The current situation of institutional instability that the Venezuelan society is experiencing, are a consequence of actions lacking political rationality by radical sectors of the opposition adverse to the Administration of President Nicolás Maduro Moros.
With the arrival of president Hugo Chávez, an internal process of delegitimization and smear began with recurring attacks against a legally constituted government through aggressions that were supported by powerful foreign actors, actions which have been committed by the same opposition players today who wish to displace the current government.
A ruthless economic attack targeting the stability of the Venezuelan currency has been added to this contumacious behaviour of the Venezuelan opposition, causing a crisis in the national economy without historical precedent that has been aggravated by the fall of hydrocarbons’ international prices, affecting government efforts to ensure the supply of medicines and basic food products, especially to the most vulnerable sectors of the population.
In this regard, it is worth remembering that on December 6, 2015, parliamentary elections were held, in which the Venezuelan opposition obtained most of the votes, a triumph recognized by the Bolivarian Government. However, the results in three constituencies were questioned as being the product of fraudulent electoral practices, and the affected political actors filed a complaint with the Supreme Court of Justice, which ordered the removal of the three deputies of the State of Amazonas in question.
On January 6, 2016, the National Assembly swore in the deputies who had been ordered to be removed by the Supreme Court of Justice, in open noncompliance with its decision. That same day, the then president of the National Assembly declared that the objective was to remove President Nicolás Maduro from his position in a period not exceeding six months from that time, in total violation of what is established in our National Constitution. From that moment, the National Assembly began to ignore the decisions of the Judiciary, as well as the constitutional mandate assigned to the Executive Branch. In a year that the opposition has controlled the National Assembly, it has not made any contribution towards seeking solutions to the country’s challenges.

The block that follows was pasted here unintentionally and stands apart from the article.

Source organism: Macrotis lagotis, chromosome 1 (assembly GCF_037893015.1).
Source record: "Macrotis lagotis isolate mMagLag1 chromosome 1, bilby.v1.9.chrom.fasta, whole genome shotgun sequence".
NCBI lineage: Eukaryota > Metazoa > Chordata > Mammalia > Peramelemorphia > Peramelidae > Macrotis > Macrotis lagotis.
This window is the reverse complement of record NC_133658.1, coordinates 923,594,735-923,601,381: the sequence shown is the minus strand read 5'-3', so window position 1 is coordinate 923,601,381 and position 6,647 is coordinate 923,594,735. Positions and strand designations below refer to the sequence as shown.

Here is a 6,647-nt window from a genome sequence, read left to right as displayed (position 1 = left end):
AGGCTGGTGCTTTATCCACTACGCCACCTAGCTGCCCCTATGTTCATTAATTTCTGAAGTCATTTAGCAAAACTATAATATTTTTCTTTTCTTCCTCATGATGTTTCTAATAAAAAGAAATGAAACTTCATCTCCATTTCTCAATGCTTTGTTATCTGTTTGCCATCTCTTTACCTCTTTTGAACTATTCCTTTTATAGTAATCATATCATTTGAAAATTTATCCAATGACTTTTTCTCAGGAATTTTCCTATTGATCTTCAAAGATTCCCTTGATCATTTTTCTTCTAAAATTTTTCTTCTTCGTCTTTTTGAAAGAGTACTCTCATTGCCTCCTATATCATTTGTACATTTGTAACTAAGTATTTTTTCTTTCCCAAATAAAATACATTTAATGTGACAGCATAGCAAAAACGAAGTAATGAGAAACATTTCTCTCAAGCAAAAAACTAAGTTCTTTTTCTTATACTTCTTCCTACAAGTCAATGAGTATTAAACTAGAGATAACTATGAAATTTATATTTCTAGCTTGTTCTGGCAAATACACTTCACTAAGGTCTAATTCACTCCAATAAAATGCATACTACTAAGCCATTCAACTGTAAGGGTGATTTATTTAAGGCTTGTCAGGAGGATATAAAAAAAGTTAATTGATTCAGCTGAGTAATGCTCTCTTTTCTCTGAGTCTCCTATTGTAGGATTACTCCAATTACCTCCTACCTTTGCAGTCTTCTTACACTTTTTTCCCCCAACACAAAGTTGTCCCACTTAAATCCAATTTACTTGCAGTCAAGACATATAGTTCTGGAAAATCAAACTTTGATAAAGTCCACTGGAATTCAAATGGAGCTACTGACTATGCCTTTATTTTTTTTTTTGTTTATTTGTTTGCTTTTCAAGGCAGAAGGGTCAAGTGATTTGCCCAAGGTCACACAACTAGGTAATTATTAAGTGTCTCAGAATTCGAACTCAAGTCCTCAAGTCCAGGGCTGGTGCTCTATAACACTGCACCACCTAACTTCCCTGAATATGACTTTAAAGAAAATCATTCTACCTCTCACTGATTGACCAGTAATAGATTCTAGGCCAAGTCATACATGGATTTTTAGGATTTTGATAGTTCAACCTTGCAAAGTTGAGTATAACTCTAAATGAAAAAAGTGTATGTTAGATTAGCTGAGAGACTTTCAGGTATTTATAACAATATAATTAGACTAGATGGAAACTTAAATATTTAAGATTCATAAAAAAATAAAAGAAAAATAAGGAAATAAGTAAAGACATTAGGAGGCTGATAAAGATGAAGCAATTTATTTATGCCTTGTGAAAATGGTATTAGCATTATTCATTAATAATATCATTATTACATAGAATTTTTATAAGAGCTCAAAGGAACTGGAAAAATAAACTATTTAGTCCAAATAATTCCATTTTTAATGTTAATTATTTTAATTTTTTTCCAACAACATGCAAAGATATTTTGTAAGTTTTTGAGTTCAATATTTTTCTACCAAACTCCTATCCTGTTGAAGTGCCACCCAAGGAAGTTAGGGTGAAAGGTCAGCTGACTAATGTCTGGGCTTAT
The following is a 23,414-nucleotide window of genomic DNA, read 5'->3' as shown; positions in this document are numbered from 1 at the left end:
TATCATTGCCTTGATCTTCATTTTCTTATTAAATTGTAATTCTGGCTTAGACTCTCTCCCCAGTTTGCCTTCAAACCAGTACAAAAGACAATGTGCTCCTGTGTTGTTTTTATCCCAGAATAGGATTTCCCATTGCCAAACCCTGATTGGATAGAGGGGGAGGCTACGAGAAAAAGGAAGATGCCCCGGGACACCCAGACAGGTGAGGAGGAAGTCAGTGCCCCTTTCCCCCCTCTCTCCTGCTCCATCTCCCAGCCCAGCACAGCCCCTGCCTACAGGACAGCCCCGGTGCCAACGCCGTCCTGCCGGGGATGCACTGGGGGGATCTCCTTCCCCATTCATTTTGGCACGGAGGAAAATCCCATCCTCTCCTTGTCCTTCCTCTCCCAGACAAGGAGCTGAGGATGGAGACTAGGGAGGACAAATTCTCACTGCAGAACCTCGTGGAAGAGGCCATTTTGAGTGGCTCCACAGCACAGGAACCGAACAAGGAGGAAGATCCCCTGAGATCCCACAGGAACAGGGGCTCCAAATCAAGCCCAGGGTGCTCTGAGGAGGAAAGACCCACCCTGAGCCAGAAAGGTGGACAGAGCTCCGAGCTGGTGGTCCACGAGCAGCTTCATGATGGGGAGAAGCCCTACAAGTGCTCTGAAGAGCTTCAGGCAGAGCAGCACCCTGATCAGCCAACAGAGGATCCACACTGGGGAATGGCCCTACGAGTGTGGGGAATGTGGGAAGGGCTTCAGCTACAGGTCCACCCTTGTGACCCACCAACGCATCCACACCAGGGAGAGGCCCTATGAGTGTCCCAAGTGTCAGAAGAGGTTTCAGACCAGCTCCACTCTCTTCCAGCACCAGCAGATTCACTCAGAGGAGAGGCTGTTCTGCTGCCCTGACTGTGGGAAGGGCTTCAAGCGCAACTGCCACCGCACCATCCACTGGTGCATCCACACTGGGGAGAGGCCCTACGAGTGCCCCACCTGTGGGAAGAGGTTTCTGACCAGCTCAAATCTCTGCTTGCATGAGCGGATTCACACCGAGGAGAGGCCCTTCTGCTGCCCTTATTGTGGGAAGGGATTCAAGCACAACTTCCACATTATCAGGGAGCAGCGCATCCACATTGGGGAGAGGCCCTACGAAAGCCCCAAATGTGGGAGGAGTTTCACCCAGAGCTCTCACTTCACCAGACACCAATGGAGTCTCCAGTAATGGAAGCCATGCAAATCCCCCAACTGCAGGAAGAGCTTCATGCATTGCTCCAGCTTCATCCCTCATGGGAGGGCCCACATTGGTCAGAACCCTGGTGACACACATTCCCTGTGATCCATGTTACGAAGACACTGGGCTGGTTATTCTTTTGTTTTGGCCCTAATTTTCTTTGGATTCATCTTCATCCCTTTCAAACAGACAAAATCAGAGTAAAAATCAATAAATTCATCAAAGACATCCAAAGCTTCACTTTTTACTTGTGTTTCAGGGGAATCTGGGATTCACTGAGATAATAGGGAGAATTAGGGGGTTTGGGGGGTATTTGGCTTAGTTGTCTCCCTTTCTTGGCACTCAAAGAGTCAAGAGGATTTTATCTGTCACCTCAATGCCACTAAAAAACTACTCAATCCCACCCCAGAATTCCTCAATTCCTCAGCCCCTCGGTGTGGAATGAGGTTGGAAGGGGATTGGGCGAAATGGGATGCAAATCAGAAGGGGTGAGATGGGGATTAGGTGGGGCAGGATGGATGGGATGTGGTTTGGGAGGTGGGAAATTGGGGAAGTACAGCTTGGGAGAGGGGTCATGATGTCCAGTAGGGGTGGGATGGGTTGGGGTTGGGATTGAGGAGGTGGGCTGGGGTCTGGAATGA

Due to this controversy between the National Assembly and the President of the Republic, which threatened to halt the public administration, the Supreme Court of Justice in response to an appeal for annulment and one for interpretation filed against the actions of the highest body of the Legislative Branch, issued two decisions on March 27 and 29, 2017 (decision number 155 and 156), having as a main objective to preserve the rule of law in the face of the contumacious conduct of the National Assembly.
In order to overcome these institutional discrepancies, President Nicolás Maduro activated Article 323 of the Constitution, which provides for the meeting of the Defense Council of the Nation, as the highest consultation body for advice of the Government in Venezuela, with the objective of finding a solution to the differences of interpretation between the Moral Power and the Supreme Court of Justice, two of the five powers established in our constitutional text. This guarantees the necessary collaboration within the classic separation of powers.
It is worth mentioning that it was also agreed to insist on the dialogue efforts and to urge the Venezuelan opposition to join the national dialogue promoted by the Head of State without delay, a process that has been endorsed by the Vatican. It is also worth noting that the President of the National Assembly was invited to participate in this session of the Defense Council of the Nation; however, he did not attend. Likewise, it was agreed to repudiate any intervention that would undermine independence, sovereignty, territorial integrity and self-determination, since, according to the principle of self-determination of peoples, the affairs of Venezuelans must be resolved exclusively by Venezuelans, without interference or intervention and with strict respect for the internal jurisdiction of the Venezuelan State.
The decision of the National Defense Council and the statement of the Supreme Court reiterate the existence of a vigorous democracy with full liberties in Venezuela, where the separation of powers exists, where differences of opinion exist, and are accepted as part of the diversity of a plural society, and processed according to the proper mechanisms of protection of our Constitution. Our country is so democratic that every day there are expressions in different media outlets against the governmental administration, in exercise of freedom of speech, manifested without the required authorization, exhibiting an alleged civil disobedience, a situation that is not allowed in other countries.